The FBI is speaking with a Navy veteran who recently alleged that Rep. George Santos, RN.Y., essentially stole thousands of dollars from an online fundraising campaign intended to cover his dog’s life-saving surgery. of service.

Richard Osthoff told NBC News on Wednesday that he had been on the phone with the FBI and provided all requested records and information, including text messages dating back to his exchanges with Santos in 2016 about raising $3,000 for his dog. Sapphire.

«I’m elated that the big guys finally picked it up,» Osthoff said. «I turned in all my text messages and am in the process of turning in everything related to the GoFundMe campaign.»

political first reported about the scope of the FBI investigation. An FBI spokesman in New York declined to comment, as did a spokesman for the Eastern District of New York.

Osthoff’s allegations drew national attention after first reported about his claims that funds Santos helped raise on GoFundMe through a charity group linked to the lawmaker were never made available.

Osthoff later said in an NBC News interview that Santos helped him launch the fundraiser, but he began «making all these excuses» about the money and ultimately refused to hand over the funds.

Santos’ office did not immediately respond to a request for comment.

Osthoff said she believes the funds would have saved her dog’s life.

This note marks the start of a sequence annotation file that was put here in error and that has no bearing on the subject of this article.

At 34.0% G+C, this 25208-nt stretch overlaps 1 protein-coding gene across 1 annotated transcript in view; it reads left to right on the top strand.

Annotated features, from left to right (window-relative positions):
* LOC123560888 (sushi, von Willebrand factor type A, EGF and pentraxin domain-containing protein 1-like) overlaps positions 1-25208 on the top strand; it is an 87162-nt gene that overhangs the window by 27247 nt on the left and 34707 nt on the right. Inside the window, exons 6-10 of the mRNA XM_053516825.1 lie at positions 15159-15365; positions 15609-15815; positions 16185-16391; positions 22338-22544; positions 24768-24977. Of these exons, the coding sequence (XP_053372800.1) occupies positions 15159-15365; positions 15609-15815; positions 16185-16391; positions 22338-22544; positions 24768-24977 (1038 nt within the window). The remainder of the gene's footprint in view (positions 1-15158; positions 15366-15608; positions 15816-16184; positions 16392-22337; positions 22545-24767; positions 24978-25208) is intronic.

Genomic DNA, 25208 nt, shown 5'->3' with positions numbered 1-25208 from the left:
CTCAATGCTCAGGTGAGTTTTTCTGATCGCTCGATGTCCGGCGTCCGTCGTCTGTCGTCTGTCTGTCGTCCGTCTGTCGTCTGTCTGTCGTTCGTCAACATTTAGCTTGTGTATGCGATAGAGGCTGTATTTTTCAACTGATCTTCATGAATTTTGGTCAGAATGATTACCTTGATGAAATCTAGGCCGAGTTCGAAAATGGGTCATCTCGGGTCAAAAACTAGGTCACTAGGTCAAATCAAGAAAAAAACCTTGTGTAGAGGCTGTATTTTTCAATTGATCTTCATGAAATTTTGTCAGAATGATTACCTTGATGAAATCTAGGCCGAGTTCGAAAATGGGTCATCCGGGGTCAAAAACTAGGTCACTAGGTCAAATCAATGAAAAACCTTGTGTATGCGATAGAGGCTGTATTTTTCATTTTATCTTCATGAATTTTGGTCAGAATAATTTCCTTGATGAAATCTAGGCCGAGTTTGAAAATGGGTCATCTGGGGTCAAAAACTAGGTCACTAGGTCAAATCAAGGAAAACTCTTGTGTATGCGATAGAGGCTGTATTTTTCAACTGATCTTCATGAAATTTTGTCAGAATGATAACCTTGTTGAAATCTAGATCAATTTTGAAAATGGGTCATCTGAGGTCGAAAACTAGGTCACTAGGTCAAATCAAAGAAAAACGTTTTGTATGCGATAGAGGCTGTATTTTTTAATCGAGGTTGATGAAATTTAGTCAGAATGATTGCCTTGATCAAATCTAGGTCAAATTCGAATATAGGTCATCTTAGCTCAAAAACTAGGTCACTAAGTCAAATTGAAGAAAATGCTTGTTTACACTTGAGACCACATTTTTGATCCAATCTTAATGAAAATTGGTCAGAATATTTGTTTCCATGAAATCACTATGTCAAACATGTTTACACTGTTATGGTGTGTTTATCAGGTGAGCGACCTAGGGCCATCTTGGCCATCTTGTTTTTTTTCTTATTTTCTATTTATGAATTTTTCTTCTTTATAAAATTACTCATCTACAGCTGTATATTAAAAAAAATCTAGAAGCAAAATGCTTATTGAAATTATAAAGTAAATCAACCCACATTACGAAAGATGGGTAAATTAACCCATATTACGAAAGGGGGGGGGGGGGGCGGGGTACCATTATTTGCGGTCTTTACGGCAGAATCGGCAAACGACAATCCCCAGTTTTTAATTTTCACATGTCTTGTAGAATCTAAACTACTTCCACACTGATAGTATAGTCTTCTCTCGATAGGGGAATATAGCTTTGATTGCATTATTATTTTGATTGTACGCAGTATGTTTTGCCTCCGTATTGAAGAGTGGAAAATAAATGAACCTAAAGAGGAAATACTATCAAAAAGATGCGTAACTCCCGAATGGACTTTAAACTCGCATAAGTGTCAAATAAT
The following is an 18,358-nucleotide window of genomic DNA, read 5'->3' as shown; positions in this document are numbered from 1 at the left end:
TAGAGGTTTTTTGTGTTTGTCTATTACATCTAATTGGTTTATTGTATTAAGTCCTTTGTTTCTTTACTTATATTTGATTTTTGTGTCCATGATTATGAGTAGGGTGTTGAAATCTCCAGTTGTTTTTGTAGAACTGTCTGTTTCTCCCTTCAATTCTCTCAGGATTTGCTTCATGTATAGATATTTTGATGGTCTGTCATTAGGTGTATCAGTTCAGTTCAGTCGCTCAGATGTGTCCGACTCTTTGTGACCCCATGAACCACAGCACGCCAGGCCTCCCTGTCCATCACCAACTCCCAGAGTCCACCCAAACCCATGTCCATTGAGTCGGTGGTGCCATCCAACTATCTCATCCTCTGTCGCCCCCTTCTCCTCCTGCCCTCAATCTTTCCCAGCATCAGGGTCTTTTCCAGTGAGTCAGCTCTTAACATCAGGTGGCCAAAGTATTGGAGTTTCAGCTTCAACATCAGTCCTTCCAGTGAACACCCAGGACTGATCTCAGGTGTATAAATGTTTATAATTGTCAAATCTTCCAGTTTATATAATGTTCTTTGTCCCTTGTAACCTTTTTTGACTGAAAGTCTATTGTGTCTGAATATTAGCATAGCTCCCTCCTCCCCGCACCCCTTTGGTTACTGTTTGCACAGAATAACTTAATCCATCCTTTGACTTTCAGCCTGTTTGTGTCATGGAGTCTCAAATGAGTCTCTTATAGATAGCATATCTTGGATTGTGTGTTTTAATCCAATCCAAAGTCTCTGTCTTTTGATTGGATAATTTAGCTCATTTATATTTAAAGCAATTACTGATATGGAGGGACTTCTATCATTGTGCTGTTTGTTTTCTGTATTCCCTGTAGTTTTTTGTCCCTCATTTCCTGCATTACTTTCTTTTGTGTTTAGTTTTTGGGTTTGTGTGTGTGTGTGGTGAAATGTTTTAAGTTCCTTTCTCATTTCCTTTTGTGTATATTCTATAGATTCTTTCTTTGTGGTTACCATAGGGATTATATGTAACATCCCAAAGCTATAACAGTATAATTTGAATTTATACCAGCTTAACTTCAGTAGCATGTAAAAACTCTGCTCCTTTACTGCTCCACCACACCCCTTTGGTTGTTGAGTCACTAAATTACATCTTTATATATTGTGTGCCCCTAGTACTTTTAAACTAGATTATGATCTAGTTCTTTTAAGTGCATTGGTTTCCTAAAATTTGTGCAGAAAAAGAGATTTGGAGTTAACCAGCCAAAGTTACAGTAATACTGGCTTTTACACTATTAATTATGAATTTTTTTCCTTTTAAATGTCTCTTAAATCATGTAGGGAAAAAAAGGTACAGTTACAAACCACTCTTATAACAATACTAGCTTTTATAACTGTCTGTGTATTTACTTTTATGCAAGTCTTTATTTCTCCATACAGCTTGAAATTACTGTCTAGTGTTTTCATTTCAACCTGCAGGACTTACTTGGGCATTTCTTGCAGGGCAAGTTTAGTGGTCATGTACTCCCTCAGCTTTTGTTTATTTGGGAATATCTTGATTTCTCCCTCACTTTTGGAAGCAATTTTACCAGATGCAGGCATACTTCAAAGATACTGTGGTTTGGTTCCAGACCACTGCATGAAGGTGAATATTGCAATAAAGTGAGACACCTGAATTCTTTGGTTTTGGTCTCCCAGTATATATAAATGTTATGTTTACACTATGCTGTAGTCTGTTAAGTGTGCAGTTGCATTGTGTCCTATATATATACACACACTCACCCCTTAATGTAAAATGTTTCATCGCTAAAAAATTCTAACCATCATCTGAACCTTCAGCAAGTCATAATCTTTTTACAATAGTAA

In December, two federal law enforcement sources confirmed that federal prosecutors in New York had opened an investigation into Santos and were examining his finances, including possible wrongdoing related to financial disclosures and loans he made to his campaign while running for Congress.

The investigation by federal prosecutors for the Eastern District of New York is one in a series of investigations into the embattled New York Republican.

Santos is also linked to an investigation by the Nassau County district attorney’s office and the state attorney general’s office that has said it is «investigating a number of issues» related to the congressman.

After dodging questions from reporters about apparent fabrications of his biography and qualifications that first came to light for The New York Times, Santos said Tuesday that he would recuse himself from a pair of assignments on the Small Business and Science committees amid multiple investigations.

Santos has admitted to lying about parts of his background and has faced numerous calls to resign from Congress, but has repeatedly told reporters that he is not considering leaving office.